By Katherine Masters
NEW YORK (Reuters) – Fast-fashion retailer H&M launched a resale program Tuesday in collaboration with ThredUp, an online consignment platform that has partnered with dozens of brands to run their used clothing sales, H&M told Reuters.
H&M will be the largest retailer to work with ThredUp, and the partnership will mark the retailer’s first resale marketplace in the United States, according to Abigail Kammerzell, head of sustainability for H&M North America.
“We’ve been working in secondhand since about 2015, really testing and learning,” she said. “And what we know is we need to make it easier to adopt. We need to make it user-friendly and we need to make it easy to access.”
Roughly 30,000 articles of clothing will initially be available on H&M’s resale site. ThredUp is responsible for powering the site and restocking it with H&M pieces sent in by users.
Other clothing retailers, including Inditex’s Zara and online fashion retailer SHEIN, have also launched resale marketplaces as shoppers express growing interest in sustainability initiatives. Brokerage Morningstar has estimated that the resale market could grow to $300 billion by 2031.
Kammerzell said H&M viewed resale as part of its wider push toward sustainable practices, which has also included launching a denim collection made with recycled materials and a program that offers coupons to customers who bring in clothing for recycling.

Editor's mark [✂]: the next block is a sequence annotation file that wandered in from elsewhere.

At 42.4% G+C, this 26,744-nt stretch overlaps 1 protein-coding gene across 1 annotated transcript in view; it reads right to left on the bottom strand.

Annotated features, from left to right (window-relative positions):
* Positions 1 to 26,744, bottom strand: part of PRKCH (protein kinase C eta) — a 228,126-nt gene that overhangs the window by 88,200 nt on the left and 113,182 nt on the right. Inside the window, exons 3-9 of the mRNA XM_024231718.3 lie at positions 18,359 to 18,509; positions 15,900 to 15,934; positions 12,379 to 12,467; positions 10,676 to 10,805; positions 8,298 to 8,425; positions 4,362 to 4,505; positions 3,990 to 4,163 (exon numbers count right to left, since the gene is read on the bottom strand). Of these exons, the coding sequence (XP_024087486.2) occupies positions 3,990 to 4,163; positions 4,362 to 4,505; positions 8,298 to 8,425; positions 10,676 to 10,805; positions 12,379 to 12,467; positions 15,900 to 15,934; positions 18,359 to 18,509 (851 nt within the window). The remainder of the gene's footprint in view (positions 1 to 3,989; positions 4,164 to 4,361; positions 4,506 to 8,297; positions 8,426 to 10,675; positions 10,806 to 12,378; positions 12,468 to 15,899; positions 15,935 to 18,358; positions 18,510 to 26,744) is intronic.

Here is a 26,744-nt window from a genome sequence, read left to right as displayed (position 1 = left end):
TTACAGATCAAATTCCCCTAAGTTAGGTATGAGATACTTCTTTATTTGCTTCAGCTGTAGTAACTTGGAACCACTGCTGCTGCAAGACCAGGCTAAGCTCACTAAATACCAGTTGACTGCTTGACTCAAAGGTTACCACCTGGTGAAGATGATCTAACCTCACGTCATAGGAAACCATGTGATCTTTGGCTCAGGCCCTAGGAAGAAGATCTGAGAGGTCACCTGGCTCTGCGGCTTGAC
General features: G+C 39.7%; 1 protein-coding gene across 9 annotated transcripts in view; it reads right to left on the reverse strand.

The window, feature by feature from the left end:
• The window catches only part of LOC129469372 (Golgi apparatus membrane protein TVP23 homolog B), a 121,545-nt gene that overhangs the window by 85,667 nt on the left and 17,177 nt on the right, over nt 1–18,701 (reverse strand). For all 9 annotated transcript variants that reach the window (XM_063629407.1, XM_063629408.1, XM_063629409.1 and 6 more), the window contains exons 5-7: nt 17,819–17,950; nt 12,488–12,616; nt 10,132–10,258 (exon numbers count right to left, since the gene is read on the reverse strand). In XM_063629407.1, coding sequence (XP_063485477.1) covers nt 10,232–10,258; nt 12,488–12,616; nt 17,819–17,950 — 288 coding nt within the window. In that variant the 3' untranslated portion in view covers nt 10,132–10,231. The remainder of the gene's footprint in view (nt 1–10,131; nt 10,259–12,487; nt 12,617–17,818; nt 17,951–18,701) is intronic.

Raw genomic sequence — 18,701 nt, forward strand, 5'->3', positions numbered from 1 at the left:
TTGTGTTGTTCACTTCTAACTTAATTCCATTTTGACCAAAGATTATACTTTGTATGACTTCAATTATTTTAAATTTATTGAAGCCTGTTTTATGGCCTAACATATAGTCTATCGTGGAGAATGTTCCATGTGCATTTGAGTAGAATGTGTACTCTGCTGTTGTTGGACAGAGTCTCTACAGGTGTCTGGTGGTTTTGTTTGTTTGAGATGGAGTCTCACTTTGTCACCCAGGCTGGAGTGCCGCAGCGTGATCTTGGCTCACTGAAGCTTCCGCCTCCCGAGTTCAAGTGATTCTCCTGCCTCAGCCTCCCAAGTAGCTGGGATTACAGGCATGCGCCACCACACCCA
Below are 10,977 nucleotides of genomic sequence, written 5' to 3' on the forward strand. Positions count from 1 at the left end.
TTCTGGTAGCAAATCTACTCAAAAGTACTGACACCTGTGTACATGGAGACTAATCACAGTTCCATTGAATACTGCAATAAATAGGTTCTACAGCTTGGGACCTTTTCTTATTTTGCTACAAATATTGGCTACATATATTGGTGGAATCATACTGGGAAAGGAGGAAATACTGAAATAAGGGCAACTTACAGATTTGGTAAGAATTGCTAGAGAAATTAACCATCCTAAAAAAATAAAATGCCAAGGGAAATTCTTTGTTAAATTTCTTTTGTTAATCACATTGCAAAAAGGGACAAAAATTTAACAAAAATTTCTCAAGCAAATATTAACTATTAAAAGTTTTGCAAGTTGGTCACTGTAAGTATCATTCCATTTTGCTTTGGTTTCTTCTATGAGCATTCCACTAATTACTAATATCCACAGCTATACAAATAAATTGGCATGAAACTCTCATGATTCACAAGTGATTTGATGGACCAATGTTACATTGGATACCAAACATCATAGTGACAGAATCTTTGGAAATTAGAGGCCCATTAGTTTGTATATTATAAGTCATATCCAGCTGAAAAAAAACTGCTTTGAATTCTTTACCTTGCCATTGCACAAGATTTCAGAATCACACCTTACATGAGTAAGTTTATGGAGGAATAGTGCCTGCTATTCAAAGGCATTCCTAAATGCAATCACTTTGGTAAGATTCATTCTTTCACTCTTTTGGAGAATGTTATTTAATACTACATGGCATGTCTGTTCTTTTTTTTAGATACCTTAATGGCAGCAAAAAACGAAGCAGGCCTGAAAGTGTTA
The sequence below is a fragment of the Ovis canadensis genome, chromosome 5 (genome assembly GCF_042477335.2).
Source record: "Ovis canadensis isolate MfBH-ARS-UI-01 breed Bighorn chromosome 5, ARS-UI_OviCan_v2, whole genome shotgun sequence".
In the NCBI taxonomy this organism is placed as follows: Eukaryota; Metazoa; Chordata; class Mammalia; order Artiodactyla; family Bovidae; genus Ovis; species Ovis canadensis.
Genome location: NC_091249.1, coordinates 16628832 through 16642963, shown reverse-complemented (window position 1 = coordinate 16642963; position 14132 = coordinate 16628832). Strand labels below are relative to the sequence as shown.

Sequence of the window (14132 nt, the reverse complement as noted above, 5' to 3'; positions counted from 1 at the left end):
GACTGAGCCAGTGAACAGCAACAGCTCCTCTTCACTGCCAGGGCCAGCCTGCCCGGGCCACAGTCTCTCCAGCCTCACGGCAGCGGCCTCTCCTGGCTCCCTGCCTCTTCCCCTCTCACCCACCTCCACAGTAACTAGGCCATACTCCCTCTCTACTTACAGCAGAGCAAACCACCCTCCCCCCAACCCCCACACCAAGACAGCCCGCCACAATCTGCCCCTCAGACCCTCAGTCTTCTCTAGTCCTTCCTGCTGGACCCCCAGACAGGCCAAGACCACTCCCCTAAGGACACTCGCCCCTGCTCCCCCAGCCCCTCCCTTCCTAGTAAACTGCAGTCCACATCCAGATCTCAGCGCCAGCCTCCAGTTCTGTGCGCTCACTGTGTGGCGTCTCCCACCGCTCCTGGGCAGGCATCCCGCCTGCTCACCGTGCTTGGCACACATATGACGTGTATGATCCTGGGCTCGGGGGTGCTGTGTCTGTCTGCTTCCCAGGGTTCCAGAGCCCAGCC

The company has previously been criticized for marketing its clothing as more eco-friendly than it actually is, with a 2022 lawsuit accused H&M of ‘greenwashing’ for displaying sustainability scores that falsified information on how the clothing was manufactured.
An H&M spokesperson said the company is continuing to investigate “irregularities” in the scores and removed them from its website after the coalition that developed the scoring metric paused its use.
Some critics say that efforts by H&M and other large retailers to enter the resale market are undercut by the volume of clothing they produce.
Lucy Dunne, a professor at the University of Minnesota, said fashion sustainability should include efforts to cut back on production and consumption along with other initiatives. “If they’re not actually producing less, that is not helping anybody,” she said.
H&M does not currently plan to slow its clothing launches or reduce the overall number of items it sells, according to Kammerzell.
“We are in a business that produces things, so it’s not really about our volume of production,” she said. “It’s about how you’re designing and producing for circularity.”
(Reporting by Katherine Masters)